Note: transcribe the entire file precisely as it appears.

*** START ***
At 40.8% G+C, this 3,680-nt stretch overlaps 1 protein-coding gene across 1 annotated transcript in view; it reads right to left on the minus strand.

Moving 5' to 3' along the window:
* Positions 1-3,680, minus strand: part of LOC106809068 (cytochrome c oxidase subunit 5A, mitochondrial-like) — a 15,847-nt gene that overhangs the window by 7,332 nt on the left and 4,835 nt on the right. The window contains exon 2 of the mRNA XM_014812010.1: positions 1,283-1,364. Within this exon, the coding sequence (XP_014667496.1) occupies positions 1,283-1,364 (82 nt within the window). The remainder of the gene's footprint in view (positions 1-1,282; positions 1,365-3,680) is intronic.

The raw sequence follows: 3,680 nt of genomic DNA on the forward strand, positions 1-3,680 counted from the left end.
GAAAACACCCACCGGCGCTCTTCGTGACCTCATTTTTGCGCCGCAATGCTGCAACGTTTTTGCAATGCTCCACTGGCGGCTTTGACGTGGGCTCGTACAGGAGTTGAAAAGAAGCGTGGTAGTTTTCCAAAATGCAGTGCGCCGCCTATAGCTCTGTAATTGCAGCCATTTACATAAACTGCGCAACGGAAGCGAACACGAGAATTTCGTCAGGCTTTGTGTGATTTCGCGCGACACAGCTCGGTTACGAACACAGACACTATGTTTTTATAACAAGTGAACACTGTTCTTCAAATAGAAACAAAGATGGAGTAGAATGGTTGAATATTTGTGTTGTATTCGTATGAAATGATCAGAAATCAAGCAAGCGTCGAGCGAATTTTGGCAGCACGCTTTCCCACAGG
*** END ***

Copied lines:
At 40.8% G+C, this 3,680-nt stretch overlaps 1 protein-coding gene across 1 annotated transcript in view; it reads right to left on the minus strand.

Moving 5' to 3' along the window:
* Positions 1-3,680, minus strand: part of LOC106809068 (cytochrome c oxidase subunit 5A, mitochondrial-like) — a 15,847-nt gene that overhangs the window by 7,332 nt on the left and 4,835 nt on the right. The window contains exon 2 of the mRNA XM_014812010.1: positions 1,283-1,364. Within this exon, the coding sequence (XP_014667496.1) occupies positions 1,283-1,364 (82 nt within the window). The remainder of the gene's footprint in view (positions 1-1,282; positions 1,365-3,680) is intronic.

The raw sequence follows: 3,680 nt of genomic DNA on the forward strand, positions 1-3,680 counted from the left end.
GAAAACACCCACCGGCGCTCTTCGTGACCTCATTTTTGCGCCGCAATGCTGCAACGTTTTTGCAATGCTCCACTGGCGGCTTTGACGTGGGCTCGTACAGGAGTTGAAAAGAAGCGTGGTAGTTTTCCAAAATGCAGTGCGCCGCCTATAGCTCTGTAATTGCAGCCATTTACATAAACTGCGCAACGGAAGCGAACACGAGAATTTCGTCAGGCTTTGTGTGATTTCGCGCGACACAGCTCGGTTACGAACACAGACACTATGTTTTTATAACAAGTGAACACTGTTCTTCAAATAGAAACAAAGATGGAGTAGAATGGTTGAATATTTGTGTTGTATTCGTATGAAATGATCAGAAATCAAGCAAGCGTCGAGCGAATTTTGGCAGCACGCTTTCCCACAGG